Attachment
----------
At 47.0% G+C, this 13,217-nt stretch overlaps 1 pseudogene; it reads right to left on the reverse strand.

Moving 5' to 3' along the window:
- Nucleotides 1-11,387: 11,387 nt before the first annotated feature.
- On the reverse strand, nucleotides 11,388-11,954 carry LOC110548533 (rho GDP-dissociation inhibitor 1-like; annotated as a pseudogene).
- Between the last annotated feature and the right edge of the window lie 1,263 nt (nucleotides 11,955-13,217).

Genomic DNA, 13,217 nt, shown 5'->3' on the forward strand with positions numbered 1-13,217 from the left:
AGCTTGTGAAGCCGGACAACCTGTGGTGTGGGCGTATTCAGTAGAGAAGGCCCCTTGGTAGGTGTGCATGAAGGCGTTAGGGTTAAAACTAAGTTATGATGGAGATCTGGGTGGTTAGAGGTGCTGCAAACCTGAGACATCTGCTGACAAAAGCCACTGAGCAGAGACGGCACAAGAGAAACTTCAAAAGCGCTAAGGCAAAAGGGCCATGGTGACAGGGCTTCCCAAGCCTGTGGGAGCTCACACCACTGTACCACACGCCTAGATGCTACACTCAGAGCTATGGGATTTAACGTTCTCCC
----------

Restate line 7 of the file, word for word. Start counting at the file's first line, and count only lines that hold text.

AGCTTGTGAAGCCGGACAACCTGTGGTGTGGGCGTATTCAGTAGAGAAGGCCCCTTGGTAGGTGTGCATGAAGGCGTTAGGGTTAAAACTAAGTTATGATGGAGATCTGGGTGGTTAGAGGTGCTGCAAACCTGAGACATCTGCTGACAAAAGCCACTGAGCAGAGACGGCACAAGAGAAACTTCAAAAGCGCTAAGGCAAAAGGGCCATGGTGACAGGGCTTCCCAAGCCTGTGGGAGCTCACACCACTGTACCACACGCCTAGATGCTACACTCAGAGCTATGGGATTTAACGTTCTCCC